The wrist, one of the most complex joints in the body, is particularly vulnerable to injury. It is made up of 15 bones, which are held together by an intricate network of ligaments. These bones and soft tissues work together to allow for a great deal of mobility in the hand while facilitating stability in the forearm.
We use our wrists for various activities throughout the day, such as typing, driving, opening doors, playing video games, cooking, and playing sports. Unfortunately, when losing your balance, you often use your wrists to break your fall. Therefore, the wrists become susceptible to damage from these types of movements and accidents.
But if you hurt a joint, how do you know whether you have a wrist sprain or a wrist break? When should you visit a chiropractor for this type of injury?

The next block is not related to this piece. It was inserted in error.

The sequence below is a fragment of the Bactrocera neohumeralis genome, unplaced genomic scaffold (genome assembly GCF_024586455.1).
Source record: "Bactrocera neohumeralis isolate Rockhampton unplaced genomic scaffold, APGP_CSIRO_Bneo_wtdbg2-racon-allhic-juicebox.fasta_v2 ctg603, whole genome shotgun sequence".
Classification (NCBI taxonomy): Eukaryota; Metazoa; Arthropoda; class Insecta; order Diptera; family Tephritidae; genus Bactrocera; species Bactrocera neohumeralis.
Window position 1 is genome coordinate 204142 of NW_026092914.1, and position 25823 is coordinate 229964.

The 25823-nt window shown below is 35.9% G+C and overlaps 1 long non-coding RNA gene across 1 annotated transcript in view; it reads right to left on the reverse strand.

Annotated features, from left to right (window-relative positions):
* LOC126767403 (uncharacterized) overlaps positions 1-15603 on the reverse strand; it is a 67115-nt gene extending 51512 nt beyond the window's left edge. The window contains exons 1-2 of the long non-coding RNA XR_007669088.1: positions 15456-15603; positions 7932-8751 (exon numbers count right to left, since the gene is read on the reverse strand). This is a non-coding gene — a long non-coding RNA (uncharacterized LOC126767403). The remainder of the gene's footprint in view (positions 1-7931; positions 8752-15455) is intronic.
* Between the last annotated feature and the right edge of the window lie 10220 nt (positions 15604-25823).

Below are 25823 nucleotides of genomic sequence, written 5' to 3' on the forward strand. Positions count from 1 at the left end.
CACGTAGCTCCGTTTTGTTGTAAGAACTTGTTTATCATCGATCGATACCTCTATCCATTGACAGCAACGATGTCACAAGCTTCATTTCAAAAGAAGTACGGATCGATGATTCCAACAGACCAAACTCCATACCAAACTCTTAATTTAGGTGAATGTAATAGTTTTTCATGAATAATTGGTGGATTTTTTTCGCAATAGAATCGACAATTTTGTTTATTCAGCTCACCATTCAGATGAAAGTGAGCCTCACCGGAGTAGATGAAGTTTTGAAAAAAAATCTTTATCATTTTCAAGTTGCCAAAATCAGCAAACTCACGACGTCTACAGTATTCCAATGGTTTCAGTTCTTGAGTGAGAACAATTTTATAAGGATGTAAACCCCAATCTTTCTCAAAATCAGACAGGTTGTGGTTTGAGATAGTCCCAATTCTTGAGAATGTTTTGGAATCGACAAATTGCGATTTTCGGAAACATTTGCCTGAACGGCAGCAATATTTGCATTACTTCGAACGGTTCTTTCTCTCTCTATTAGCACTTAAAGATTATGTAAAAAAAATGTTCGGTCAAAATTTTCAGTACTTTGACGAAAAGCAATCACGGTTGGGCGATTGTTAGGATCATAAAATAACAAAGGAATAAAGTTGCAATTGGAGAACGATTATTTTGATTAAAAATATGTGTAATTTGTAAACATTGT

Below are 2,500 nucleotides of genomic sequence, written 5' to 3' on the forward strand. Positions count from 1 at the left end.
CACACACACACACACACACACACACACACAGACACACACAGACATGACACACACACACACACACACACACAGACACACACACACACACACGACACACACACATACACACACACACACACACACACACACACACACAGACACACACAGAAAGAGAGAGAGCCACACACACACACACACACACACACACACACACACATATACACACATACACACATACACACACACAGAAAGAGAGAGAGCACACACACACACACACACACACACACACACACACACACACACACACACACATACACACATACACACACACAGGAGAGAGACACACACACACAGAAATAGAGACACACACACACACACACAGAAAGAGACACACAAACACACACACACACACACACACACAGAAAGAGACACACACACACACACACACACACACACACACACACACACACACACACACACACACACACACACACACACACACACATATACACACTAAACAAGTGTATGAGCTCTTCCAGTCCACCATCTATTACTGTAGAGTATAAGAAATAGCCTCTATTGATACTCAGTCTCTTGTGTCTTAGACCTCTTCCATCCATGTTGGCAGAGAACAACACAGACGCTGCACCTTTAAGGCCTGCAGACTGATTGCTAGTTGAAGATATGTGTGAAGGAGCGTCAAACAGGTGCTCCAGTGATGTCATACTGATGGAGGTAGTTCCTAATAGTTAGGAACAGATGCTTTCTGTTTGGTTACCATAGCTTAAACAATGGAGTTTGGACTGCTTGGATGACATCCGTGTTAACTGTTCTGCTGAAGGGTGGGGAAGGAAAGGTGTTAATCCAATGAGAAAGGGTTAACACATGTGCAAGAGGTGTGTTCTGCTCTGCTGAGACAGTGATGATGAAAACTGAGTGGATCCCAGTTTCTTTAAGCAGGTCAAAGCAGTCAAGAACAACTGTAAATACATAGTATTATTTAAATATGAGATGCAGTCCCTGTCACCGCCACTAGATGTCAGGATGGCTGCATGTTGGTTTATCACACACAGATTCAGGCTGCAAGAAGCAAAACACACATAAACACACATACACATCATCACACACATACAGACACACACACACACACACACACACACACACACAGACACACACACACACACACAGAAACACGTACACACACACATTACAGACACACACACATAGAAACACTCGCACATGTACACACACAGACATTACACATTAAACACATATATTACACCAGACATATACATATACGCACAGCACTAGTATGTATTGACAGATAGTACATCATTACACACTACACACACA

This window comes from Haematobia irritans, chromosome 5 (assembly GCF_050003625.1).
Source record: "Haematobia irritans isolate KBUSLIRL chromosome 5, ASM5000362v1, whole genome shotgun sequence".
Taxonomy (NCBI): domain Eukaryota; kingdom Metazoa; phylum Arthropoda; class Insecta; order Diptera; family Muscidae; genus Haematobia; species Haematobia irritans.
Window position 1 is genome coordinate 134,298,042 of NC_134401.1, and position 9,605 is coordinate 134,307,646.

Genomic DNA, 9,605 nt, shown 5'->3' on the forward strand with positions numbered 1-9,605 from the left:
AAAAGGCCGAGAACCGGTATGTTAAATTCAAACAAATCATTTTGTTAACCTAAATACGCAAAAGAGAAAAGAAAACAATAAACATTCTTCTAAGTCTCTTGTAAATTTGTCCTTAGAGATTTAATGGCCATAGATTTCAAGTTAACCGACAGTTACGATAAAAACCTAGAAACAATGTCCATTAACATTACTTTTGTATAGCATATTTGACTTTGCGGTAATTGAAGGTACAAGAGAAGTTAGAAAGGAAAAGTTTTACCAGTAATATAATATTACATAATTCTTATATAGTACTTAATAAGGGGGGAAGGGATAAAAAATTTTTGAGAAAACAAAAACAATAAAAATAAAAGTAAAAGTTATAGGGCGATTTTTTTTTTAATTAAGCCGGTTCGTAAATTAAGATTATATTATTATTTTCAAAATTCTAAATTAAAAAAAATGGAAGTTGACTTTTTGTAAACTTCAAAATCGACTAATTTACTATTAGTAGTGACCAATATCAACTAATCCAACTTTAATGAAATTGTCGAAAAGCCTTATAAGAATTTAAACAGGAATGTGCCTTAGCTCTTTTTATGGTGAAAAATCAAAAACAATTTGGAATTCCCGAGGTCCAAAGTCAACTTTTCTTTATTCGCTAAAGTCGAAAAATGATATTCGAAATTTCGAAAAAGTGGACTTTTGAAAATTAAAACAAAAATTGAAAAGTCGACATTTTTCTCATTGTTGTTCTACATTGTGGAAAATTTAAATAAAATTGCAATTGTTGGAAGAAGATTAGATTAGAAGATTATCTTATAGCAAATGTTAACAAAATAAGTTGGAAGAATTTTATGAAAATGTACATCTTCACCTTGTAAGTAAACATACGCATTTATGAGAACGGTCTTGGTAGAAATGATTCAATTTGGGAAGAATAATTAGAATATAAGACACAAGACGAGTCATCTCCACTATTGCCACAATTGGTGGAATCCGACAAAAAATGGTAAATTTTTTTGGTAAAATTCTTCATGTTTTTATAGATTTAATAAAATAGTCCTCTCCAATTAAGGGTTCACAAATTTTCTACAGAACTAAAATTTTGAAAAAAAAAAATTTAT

Sprain vs. Break in Wrist
Imagine that you’re strolling in the park. Your toe clips a tree root, and you topple forward. To protect your face and head, you reach out with your hands. As you hit the ground, you feel a sharp, painful sensation traveling from your wrist to your fingers and forearm, and you hear a noticeable pop.
A wrist sprain vs. a wrist break can feel similar, and you might not know how to identify your injury. A sprain involves damage to the ligaments that support the bones and muscles. A fracture is a break in the bone.
But how do you know if it’s a sprain vs. break in your wrist? If the arm is bent at an unusual angle or the wrist has unusual motion, you have most likely broken your wrist, even though a wrist break is not always that obvious.
The best next step is to visit a chiropractic care center, where a chiropractic professional can diagnose a sprain vs. break in the wrist in several ways:
- Physical examination: A broken wrist may not look much different than a sprained one. However, both may be swollen, tender to the touch, stiff, and painful.
- Wrist instability tests: The strength and mobility of the joint are assessed to identify a sprain vs. break in the wrist.